Election 2017: Hung parliament would be a blow to Brexit negotiations

  • Election 2017: Hung parliament would be a blow to Brexit negotiations

Election 2017: Hung parliament would be a blow to Brexit negotiations

On Friday, European Council president Donald Tusk warned Mrs May there is "no time to lose".

Some Tory ministers were privately speculating there might have to be a second British election this year, creating a vacuum just as Brexit negotiations were about to start.

Britain's Brexit Secretary David Davis told BBC Radio 4 Monday that exit negotiations with the European Union will start June 19 as planned, despite the Conservative Party's poor showing in last week's general election.

Winterstein said the commission was "quite confident" that so-called technical talks to pave the way for the Barnier-Davis negotiations could begin as early as this week. "A weak partner weakens the whole negotiations", he added.

Other EU leaders have expressed concerns the failure to win a majority may make negotiations even more hard.

Geir Lode, head of global equities at Hermes Investment Management, says the United Kingdom election seemed a distraction ahead of bigger challenges facing the country, such as rising inflation, stagnating productivity and Brexit.

"We want to have a fair deal with Britain and we want to have a fair final Brexit negotiations".

"Britain is a member of North Atlantic Treaty Organisation, so we have a lot of shared challenges to deal with, and that's the spirit we want to carry out these negotiations in. He is the actual victor of the early vote in Britain", Czech Prime Minister Bohuslav Sobotka, a Social Democrat, said on Twitter.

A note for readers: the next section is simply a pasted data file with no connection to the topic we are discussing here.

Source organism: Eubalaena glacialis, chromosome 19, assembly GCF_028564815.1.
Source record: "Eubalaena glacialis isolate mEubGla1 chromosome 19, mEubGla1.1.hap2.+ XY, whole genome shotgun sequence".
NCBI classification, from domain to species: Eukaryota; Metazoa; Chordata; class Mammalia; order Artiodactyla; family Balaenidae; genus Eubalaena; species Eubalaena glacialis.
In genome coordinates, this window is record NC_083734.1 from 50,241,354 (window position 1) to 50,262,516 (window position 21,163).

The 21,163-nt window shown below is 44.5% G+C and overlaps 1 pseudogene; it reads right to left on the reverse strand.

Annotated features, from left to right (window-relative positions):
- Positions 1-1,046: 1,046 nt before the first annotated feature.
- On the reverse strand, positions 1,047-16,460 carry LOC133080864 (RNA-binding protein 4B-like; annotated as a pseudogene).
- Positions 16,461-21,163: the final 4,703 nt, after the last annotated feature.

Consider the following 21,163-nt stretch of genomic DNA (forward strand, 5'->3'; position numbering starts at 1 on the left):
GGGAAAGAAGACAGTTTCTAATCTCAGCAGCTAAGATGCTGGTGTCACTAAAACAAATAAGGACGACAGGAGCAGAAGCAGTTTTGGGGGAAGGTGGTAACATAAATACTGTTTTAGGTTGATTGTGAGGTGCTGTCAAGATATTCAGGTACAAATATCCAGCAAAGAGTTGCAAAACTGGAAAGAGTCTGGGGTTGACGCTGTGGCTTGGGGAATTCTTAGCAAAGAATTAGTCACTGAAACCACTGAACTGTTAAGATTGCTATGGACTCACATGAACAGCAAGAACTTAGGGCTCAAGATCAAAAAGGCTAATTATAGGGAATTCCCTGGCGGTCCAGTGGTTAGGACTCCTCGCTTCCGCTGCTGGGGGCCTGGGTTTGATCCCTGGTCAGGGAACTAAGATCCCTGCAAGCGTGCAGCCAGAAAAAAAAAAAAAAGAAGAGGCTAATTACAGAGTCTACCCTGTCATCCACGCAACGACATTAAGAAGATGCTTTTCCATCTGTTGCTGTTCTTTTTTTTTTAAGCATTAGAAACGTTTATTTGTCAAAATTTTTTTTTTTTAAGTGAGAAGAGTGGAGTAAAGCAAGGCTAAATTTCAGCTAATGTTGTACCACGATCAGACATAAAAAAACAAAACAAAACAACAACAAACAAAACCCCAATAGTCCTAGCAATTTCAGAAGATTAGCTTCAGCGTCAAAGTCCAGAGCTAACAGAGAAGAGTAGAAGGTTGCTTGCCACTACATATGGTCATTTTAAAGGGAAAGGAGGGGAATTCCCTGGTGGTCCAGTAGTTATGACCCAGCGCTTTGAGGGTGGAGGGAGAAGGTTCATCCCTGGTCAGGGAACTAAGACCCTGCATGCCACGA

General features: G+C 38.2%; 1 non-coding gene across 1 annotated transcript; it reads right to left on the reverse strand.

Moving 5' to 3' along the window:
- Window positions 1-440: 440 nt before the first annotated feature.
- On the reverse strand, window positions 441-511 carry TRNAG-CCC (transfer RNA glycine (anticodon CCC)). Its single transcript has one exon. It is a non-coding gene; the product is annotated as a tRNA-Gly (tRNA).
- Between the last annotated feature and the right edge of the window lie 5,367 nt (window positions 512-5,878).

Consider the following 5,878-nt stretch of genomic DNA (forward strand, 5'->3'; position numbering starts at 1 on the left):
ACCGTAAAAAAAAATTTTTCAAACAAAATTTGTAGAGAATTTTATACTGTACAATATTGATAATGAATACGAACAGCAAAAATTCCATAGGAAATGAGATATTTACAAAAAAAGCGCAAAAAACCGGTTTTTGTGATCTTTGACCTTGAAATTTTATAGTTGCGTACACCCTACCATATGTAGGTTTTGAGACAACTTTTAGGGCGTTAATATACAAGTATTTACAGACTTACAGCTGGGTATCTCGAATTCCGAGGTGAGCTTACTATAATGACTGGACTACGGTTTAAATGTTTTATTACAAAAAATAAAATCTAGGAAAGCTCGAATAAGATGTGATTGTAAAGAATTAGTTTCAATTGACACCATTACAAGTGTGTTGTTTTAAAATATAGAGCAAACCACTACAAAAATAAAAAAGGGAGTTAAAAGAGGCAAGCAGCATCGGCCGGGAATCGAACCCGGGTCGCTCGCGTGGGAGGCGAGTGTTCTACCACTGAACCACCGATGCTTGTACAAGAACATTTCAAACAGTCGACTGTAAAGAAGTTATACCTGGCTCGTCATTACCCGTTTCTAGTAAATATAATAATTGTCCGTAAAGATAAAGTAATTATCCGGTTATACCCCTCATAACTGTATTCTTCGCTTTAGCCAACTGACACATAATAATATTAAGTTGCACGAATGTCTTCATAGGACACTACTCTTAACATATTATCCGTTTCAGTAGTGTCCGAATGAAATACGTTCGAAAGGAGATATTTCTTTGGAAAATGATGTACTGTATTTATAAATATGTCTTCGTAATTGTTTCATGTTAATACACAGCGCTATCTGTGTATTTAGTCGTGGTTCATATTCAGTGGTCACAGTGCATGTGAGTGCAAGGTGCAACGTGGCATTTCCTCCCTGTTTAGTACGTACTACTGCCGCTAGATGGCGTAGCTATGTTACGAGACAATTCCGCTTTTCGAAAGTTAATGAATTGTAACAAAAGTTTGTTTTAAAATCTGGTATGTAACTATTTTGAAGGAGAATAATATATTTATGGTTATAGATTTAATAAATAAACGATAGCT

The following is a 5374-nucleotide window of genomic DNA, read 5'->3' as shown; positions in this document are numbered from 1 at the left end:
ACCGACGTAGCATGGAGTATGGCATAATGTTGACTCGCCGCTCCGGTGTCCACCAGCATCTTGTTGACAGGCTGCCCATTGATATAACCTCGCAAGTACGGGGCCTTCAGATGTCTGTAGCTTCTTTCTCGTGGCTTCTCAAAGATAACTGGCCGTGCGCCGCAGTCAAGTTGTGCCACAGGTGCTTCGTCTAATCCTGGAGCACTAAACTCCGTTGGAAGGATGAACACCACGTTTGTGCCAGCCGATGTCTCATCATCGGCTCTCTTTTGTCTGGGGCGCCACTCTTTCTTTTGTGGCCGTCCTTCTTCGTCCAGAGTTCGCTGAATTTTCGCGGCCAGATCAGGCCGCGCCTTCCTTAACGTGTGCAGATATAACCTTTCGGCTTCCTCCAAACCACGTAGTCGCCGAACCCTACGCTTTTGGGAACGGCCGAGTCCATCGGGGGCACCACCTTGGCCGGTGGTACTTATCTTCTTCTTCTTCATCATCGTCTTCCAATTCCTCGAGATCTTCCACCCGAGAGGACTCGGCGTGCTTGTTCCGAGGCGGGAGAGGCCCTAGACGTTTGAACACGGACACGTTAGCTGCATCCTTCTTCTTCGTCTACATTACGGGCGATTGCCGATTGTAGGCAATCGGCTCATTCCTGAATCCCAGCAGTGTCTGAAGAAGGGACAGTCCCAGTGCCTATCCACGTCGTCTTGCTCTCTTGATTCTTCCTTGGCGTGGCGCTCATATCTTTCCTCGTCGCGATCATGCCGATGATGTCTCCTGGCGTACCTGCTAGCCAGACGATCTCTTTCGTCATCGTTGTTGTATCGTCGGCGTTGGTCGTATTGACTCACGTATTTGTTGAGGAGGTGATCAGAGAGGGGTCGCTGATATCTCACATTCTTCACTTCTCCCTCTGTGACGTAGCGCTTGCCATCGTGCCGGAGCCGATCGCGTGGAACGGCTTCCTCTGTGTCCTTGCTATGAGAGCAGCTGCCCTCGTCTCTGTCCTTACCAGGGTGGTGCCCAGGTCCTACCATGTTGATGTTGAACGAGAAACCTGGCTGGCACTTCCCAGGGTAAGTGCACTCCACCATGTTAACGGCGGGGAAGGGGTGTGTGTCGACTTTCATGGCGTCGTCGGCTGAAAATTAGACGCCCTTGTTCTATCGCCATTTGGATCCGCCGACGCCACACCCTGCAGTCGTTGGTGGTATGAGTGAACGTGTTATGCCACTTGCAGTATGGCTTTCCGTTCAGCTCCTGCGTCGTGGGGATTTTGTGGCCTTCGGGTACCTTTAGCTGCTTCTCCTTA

In her final rally of the campaign, in Birmingham on Wednesday, she said it again and claimed once more that only she could offer the "strong and stable leadership to get the best deal in Europe".

"Broadly May was a Remainer, but as Prime Minister was there to carry through Brexit".

Defence Secretary Michael Fallon said the government was not looking at a formal coalition but would seek assurances the DUP would vote with May "on the big things" such as the budget, defence issues and Brexit. Mrs May, who had previously ruled out elections, justified her U-turn with the argument that a stronger parliamentary majority would strengthen her hand in the Brexit talks.

Alistair Campbell, Labour prime minister Tony Blair's former spokesperson and a strong European Union supporter, said: "This election is a rejection of May and hard Brexit".

"If a hung parliament forces a cross party compromise it could lead to a softer Brexit strategy, and may turn out to be positive in the long run after some serious initial confusion", said Kallum Pickering, economist at Berenberg bank. The currency has been highly volatile in the last year, from $1.50 a year ago before the Brexit vote to below $1.18 briefly in October. But in one of the most sensational nights in British electoral history, a resurgent Labour Party denied her an outright win, throwing the country into political turmoil as no clear victor emerged.

In Strasbourg where members of the European Parliament are holding the monthly plenary, MEPs seem broadly frustrated and impatient by Britain's domestic politics and the delay they are causing.

"What we've said is that we need those benefits, and whether they're achieved through reformed membership of the the single market and the customs union, or through a new, bespoke trading arrangement, is actually secondary to achieving the benefits", Gardiner told the Today Programme.